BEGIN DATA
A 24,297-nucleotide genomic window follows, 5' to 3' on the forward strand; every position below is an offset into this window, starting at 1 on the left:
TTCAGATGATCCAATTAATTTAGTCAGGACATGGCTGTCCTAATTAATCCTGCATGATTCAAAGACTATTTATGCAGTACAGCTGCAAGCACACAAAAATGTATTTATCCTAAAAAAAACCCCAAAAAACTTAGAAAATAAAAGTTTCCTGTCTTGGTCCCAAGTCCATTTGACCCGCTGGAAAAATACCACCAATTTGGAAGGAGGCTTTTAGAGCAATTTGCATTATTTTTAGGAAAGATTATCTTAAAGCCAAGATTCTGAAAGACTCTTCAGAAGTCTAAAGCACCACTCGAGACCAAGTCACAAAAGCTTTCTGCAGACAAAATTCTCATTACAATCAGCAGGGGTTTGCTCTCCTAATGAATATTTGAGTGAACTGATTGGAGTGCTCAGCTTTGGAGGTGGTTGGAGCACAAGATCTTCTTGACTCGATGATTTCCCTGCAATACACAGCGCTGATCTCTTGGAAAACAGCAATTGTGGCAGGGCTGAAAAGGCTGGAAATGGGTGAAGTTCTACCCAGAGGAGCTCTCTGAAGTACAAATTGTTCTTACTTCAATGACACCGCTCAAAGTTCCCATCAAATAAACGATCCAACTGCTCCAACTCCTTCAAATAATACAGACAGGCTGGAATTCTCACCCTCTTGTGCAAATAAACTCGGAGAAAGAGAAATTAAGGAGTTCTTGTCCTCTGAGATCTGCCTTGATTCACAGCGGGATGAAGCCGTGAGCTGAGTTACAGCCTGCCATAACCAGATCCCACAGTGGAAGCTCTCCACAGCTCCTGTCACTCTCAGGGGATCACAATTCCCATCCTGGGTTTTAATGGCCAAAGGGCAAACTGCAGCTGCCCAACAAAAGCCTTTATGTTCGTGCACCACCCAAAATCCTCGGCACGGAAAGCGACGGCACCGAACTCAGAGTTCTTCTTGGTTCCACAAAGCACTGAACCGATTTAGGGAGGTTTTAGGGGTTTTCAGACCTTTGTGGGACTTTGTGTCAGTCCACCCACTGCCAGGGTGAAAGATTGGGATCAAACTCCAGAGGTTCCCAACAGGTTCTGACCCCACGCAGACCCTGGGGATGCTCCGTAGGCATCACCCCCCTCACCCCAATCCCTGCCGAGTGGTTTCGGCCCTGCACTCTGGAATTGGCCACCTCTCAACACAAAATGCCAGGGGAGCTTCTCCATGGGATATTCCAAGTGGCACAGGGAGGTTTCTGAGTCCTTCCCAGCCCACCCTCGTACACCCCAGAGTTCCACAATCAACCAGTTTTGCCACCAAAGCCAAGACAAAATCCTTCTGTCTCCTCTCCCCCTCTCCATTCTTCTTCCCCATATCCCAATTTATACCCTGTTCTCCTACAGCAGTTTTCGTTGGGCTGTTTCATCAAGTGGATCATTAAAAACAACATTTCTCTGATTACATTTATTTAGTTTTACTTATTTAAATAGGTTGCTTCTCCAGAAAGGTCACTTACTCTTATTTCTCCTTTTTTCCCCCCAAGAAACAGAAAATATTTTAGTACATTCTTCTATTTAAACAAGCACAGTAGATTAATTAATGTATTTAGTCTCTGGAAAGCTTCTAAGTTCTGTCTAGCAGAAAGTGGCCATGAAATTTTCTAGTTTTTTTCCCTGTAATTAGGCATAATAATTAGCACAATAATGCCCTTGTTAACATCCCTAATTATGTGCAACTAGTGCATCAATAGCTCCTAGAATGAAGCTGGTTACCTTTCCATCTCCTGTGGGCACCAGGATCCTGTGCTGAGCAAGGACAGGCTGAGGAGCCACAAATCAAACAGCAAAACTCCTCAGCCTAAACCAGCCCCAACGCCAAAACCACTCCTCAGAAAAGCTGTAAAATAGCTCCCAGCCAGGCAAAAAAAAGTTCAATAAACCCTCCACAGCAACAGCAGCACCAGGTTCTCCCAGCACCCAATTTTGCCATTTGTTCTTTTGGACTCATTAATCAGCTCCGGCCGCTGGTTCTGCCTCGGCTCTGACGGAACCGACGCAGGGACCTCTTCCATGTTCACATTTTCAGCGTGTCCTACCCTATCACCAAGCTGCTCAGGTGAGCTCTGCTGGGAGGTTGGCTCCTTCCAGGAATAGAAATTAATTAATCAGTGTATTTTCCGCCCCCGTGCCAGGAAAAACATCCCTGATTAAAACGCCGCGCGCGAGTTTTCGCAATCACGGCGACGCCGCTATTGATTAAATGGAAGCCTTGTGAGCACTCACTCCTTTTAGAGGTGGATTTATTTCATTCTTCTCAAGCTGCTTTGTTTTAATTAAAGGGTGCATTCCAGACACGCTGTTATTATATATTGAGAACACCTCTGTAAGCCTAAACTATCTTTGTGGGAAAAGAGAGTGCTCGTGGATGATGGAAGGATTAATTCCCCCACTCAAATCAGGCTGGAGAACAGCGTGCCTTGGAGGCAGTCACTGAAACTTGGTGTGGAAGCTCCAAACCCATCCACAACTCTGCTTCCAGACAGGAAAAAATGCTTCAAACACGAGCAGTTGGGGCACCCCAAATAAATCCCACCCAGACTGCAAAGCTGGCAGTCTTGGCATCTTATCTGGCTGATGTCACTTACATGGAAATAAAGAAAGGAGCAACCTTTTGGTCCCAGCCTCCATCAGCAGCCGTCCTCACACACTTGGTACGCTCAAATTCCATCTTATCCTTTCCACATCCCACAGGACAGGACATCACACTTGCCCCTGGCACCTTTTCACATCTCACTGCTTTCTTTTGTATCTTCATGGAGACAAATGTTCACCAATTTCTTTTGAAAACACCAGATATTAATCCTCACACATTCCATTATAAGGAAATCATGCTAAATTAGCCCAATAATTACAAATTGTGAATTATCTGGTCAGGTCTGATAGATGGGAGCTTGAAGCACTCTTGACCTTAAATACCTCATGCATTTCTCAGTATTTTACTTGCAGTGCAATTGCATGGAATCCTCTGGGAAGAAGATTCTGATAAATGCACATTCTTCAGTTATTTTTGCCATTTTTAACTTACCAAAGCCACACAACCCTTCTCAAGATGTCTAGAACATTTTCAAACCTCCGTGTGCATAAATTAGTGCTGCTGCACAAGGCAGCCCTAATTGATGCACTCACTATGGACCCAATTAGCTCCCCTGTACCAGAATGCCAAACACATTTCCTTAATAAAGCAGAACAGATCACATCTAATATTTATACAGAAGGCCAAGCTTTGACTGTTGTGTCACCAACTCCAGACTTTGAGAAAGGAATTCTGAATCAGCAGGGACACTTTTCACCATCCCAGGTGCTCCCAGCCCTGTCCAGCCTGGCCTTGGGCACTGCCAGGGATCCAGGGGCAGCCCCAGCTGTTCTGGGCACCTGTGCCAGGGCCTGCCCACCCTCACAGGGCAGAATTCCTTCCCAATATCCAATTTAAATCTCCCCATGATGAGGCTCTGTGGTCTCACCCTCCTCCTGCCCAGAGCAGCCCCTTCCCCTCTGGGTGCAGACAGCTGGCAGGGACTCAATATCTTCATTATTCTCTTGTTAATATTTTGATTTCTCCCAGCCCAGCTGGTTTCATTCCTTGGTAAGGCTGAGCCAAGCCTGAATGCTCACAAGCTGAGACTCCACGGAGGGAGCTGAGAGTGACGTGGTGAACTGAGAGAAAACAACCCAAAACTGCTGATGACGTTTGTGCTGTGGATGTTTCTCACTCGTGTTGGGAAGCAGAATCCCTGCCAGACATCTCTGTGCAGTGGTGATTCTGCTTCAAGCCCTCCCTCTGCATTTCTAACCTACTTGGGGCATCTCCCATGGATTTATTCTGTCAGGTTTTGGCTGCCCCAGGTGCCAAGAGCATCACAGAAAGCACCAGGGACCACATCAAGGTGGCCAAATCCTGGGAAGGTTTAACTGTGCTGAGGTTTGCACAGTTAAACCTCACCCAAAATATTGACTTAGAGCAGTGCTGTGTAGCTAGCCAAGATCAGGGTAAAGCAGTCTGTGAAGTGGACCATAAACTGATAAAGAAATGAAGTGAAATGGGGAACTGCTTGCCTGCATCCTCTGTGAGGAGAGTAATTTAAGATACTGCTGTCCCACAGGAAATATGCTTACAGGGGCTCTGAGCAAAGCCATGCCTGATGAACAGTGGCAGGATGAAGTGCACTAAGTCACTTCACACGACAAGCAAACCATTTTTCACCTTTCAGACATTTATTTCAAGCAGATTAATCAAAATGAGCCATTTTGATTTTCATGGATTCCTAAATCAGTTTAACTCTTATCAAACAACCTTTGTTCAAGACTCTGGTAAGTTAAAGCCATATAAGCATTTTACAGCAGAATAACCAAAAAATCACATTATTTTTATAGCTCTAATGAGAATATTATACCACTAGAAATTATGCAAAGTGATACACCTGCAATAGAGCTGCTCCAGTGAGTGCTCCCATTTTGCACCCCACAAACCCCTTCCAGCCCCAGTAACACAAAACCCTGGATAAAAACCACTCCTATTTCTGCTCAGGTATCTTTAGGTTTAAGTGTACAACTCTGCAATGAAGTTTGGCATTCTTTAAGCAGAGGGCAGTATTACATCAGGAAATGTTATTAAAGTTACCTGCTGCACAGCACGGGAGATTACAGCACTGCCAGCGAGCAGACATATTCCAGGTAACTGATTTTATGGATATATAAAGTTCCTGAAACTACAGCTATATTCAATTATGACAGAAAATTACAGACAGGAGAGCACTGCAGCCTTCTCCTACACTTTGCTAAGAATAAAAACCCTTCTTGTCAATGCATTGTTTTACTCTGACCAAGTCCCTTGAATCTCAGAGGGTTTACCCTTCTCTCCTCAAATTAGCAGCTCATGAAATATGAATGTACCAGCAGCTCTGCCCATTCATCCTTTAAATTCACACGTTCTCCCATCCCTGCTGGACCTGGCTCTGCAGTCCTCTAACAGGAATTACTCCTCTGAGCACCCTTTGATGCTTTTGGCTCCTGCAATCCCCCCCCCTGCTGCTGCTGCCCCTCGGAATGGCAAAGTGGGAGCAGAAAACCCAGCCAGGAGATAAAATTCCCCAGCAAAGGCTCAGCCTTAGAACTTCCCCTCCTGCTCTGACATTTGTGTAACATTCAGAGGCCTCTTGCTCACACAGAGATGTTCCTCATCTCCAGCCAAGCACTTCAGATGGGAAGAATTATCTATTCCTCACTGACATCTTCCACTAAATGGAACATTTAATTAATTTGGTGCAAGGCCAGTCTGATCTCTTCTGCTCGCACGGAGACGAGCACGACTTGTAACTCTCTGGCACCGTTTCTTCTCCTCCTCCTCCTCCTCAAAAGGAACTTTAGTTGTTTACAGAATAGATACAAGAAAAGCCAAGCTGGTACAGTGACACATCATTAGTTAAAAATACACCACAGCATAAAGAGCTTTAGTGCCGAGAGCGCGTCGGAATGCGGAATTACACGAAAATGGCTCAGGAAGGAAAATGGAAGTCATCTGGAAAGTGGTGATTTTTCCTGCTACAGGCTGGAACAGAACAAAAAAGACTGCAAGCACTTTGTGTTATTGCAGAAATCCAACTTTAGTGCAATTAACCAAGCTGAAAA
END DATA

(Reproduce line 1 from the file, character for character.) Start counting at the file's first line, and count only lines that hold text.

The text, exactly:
A 24,297-nucleotide genomic window follows, 5' to 3' on the forward strand; every position below is an offset into this window, starting at 1 on the left: